The Exploratory Study of Consumers' Experience of Using Food Pantries and Their Self-Sufficiency and Quality of Life

Date

2013-09-10

Authors

Sims, Candice M.

Journal Title

Journal ISSN

Volume Title

Publisher

Content Notes

Abstract

BACKGROUND: Food insecurity and consumers' chronic dependence on social welfare designed for emergency use has raised concern for food banks and food pantry directors who are interested in consumers' experience of using food pantries and their self-sufficiency during the period of relying on food pantries. In addition to knowing the demographic and socioeconomic status of consumers, there is still a need to understand consumers' satisfaction with food pantry services, experience of using a food pantry, self-sufficiency, motivation, and quality of life. These subjects were addressed in the present study. SUBJECTS: From 12 randomly selected food pantries in the greater Dallas area that are serviced by the North Texas Food Bank, 151consumers were surveyed, which included 112 females and 39 males. There were 51 Caucasians, 70 African Americans, 28 Hispanics and 2 other races/ethnicities. The average age of consumers surveyed was 44.45 (Range= 20-65, SD = 20.65). Additionally, a total of 28 surveys were completed by food pantry directors. The total sample included 17 female and 11 male directors. The average age of directors surveyed was 55.65 (Range= 27-69, SD= 12.82). Only 1 director (3.6%) reported being of Hispanic/Latino or Spanish origin. Twenty-three directors (82.1%) were Caucasian, three (10.7%) were African American, and one (3.6%) reported being American Indian or Alaska Native. METHODS: A descriptive research design was used. SPSS 19.0 was used to analyze the data. The following scales were used: Consumer Demographic Questionnaire, Food Pantry Services Questionnaire, Service Satisfaction Questionnaire, Food Pantry Use Reason Questionnaire, Service Perception and Emotion Questionnaire, Dependence Questionnaire, Stages of Change in Employment, Work Intention Scale, Life Crisis Solution Questionnaire, Kessler Psychological Distress Scale, and the SF-12. RESULTS: Around 40% (n=58) of consumers had a high school diploma and less than 11th grade education. Forty-seven consumers (31.1%) were currently unemployed and 40 (26.5%) unable to work. Thirty-nine consumers' income came from SSI (25.8%) and 23 consumers' (15.2%) income came from SSDI. Eighty-seven consumers' (57.6%) annual household income was under $11,999. Overall, consumers were satisfied with food pantry services and felt appreciated and relieved when receiving services and food. There was no significant difference of service satisfaction evaluation between directors and consumers. Their motivation of returning to work and being self-sufficient was moderate. Consumers' quality of life was significantly lower than the general population. However, there was a very significant difference in the way consumers and directors rated food pantry use reason importance (t(53.85)= -9.65, p = .000), with consumers' overall ratings being significantly lower than directors. DISCUSSION: Studies have shown that demographic factors such as household income, race, gender, marital status, employment and accessibility of social welfare are mediating factors for food insecurity and poverty. All of these factors contribute to increased reliance on food pantry services. The responses from consumers regarding their dependence on food pantries has supported the fact that consumers need assistance in finding good paying jobs, education in learning to budget, and classes where job skills can be learned. Additionally, in order to best serve food pantry consumers and to meet the ultimate goal of encouraging self-sufficiency, food pantry directors must understand their consumers' quality of life and the factors that contribute to it. IMPLICATIONS: The ability of the food bank's top-down approach to promote self-sufficiency has been questioned. Developing community initiatives that promote self-sufficiency through community development brings accountability and pride back into the community. At the center of this facilitation is the much-needed strong leadership of the directors, serving as life coaches to consumers.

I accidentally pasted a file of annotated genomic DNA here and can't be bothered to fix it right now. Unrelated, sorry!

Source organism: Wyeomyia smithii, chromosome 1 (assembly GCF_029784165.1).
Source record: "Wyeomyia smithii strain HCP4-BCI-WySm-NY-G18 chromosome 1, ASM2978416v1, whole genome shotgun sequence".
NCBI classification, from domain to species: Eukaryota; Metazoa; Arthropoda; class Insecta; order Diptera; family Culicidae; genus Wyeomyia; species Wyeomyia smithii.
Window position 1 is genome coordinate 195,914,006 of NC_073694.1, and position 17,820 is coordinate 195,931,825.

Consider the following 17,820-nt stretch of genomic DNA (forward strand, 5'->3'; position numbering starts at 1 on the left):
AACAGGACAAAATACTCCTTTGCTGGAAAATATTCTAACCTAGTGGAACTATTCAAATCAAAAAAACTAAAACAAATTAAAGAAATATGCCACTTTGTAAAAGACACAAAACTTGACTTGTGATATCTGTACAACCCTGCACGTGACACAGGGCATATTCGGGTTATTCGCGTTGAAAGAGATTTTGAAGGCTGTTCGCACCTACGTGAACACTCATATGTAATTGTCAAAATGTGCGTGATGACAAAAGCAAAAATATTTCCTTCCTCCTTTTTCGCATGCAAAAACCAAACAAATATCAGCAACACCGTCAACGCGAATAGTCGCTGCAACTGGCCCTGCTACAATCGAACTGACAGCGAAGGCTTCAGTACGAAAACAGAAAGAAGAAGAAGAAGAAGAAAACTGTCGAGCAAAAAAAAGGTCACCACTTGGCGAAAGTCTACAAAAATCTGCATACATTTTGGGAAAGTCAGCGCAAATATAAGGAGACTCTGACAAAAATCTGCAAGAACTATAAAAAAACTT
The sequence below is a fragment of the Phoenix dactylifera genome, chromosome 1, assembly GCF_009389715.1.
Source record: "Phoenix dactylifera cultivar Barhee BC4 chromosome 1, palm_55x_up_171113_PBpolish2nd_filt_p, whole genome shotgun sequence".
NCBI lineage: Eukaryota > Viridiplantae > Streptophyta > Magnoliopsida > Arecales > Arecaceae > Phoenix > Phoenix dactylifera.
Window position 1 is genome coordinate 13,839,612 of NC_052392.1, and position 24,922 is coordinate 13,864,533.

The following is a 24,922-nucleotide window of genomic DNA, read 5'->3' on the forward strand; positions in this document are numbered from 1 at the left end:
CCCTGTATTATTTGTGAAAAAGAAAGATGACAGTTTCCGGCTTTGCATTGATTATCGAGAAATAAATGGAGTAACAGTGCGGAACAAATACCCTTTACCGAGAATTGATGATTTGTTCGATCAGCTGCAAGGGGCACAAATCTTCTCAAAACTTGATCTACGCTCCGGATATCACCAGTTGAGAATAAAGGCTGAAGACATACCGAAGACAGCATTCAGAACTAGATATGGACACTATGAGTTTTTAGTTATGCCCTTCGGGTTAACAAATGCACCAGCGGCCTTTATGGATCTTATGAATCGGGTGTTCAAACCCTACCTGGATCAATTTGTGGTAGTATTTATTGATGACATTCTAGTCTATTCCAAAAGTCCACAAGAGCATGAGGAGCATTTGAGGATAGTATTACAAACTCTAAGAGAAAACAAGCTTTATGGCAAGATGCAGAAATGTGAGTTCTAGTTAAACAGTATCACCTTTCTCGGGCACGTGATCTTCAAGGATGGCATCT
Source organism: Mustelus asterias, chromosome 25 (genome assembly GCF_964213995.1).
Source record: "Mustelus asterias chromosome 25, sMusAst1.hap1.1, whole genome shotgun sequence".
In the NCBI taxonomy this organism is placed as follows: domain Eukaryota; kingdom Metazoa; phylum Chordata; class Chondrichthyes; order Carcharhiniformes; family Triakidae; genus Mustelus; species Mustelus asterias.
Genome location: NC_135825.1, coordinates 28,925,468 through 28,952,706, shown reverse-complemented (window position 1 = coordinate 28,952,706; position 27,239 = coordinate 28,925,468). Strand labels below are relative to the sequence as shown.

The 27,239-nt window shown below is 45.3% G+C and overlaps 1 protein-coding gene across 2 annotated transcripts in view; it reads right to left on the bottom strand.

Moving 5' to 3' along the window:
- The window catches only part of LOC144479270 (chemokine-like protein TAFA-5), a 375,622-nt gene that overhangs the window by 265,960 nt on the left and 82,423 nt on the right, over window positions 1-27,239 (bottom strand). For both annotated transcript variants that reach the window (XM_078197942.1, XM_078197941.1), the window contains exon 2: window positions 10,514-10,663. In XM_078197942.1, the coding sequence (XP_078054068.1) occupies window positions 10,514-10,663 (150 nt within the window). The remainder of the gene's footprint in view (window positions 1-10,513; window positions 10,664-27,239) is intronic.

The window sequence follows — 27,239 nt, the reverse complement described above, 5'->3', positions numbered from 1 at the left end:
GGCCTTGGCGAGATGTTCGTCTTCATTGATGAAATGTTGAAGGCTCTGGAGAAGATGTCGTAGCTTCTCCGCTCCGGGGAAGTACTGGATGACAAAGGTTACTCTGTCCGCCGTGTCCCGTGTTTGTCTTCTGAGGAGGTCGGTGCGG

General Notes

Table of Contents

Citation

Related URI